The banana shake, for example, is one of the cleanest expressions of any fruit in a non-restaurant setting, a seamless blend of cool ice cream and tropical perfume. Serve this in a health-food store and it would outsell a smoothie. The green apple ice cream slush, in turn, conveys a quick hit of liquefied, verdant Jolly Rancher packed full of citric acid balance, followed by the mellowing calm of natural-ish soft serve. Serve this at a bar with vodka and it would be hailed as an improved appletini. They are both spectacular.

Daniela Galarza: Cosign the fervor for the banana shake: It tastes like the chain throws a whole fresh banana in a blender with a couple scoops of ice cream. (A staffer at the North Bergen, New Jersey, location confirms that each shake contains those two ingredients plus a splash of two-percent milk.) That — and the fact that the banana wasn’t overpowering and the shake tasted like it was sweetened with actual sugar instead of corn syrup — was a pleasant surprise. I don’t even really like banana, but would order this again. I don’t share Sutton’s nostalgia for artificial green apple, but I enjoyed the reminder of trading Jolly Ranchers in junior high.

4. Popeyes Hand Pies

These are what you wished a McDonald’s hand pie tasted like: crackly, with the burnished golden exterior of a gentle fry (and no freezer burn). Served warm, Popeyes’s pies taste like fried danishes and are, when cooked in fresh oil, fairly addictive; the fats and sugar help quell the palate after a battering of Popeyes’s distinctively salty-spicy chicken seasoning. Best of all was the limited-offering Raspberry N’Cream Cheese Pie, which smelled markedly of the fragrantly sour fruit. The Cinnamon Apple Pie — warm, and filled with coin-sized tart apple pieces — is not just an excellent dessert, it doubles as a near-perfect fast-food breakfast.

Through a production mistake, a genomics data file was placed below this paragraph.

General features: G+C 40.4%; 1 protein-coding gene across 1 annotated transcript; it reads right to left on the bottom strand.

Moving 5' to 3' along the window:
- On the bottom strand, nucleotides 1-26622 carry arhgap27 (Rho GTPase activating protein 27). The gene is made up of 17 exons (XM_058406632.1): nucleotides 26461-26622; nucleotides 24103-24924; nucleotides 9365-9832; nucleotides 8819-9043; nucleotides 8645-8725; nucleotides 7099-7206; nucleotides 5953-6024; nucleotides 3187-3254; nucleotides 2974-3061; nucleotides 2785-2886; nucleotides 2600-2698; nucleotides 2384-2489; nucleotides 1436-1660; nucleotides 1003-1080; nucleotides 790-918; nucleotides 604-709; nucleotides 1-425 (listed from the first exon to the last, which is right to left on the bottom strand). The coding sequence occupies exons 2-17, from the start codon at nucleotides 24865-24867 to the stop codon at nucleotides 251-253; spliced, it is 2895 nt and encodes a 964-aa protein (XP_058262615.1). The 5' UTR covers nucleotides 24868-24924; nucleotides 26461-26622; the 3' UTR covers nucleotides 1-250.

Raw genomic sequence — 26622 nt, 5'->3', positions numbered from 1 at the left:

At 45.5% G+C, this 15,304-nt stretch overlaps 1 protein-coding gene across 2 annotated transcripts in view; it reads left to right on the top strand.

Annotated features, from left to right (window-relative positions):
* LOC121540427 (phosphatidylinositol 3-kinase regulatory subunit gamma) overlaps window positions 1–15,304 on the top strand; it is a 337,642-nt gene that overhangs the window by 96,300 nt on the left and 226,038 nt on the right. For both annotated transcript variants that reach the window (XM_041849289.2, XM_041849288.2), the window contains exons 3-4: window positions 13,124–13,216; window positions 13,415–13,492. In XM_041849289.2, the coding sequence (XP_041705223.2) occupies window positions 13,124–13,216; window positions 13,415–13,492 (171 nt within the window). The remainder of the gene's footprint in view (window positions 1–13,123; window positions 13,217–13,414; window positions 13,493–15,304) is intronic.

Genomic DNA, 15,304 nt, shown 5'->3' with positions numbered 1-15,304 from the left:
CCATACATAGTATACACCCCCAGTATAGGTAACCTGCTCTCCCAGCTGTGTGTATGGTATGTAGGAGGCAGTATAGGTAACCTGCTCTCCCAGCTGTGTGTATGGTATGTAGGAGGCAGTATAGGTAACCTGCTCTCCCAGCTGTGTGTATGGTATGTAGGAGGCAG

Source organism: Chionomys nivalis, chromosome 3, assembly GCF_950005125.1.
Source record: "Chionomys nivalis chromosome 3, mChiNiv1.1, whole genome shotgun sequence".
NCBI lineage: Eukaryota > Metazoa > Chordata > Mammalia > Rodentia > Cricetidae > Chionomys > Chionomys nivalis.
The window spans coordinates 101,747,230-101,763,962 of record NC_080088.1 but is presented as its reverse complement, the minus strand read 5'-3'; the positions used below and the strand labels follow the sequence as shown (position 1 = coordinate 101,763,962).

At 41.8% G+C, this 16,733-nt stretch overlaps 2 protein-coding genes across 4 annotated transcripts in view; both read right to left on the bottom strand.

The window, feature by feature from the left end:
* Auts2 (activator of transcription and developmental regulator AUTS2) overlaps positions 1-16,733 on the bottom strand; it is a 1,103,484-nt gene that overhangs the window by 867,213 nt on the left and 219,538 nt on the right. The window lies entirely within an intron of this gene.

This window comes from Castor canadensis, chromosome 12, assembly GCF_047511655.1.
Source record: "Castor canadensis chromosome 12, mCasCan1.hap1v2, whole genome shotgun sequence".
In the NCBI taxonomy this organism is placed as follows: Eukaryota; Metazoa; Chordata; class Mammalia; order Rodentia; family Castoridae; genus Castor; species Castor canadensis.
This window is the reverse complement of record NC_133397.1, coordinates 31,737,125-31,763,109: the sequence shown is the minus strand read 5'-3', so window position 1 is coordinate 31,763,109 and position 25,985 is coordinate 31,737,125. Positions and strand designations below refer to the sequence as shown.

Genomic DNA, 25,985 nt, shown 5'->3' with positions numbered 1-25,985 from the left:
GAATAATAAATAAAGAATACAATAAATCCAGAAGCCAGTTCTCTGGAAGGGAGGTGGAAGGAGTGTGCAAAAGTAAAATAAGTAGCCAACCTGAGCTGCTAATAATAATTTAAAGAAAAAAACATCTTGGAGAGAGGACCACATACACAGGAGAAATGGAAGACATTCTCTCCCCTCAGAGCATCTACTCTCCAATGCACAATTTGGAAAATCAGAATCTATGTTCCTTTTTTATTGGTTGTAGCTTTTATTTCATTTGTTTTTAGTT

5. Dairy Queen Orange Julius Original

One of the country’s original smoothies, supposedly first served in 1926, the Julius is a frothy blend of orange juice concentrate, egg white powder, whey, sugar, vanilla, and ice: It’s a pioneering feat of beverage engineering: One has to respect the skill that went into developing a flavor that tastes like crushed-up whole oranges, unlike the facsimile of orange one gets in a Creamsicle. If a Creamsicle shake uses just a whiff of orange to add fragrance and tartness to ice cream, the Julius uses just a touch of dairy to tone down the acidity of orange juice. The beverage packs an intense aromatic tang and a fluid drinkability that makes it infinitely more food-friendly than a heavy shake.

6. Sonic Oreo Blast

The king of the fast-food Oreo concretes, this blend feels less dense and more natural than the factory-like McDonald’s version, with a flavor that more closely recalls Breyers’ cookies and cream. Sonic’s ice cream base looks almost exactly like the texture and color of Oreo’s creme filling, tricking the brain into believing you were eating frozen blended Oreo cream with bits of chocolate wafer. The cool cream is soft — it actually melts naturally-ish — and doesn’t leave a coating on the tongue. Speckles of cookie particulate are balanced with larger, more toothsome chunks. We finished the whole thing.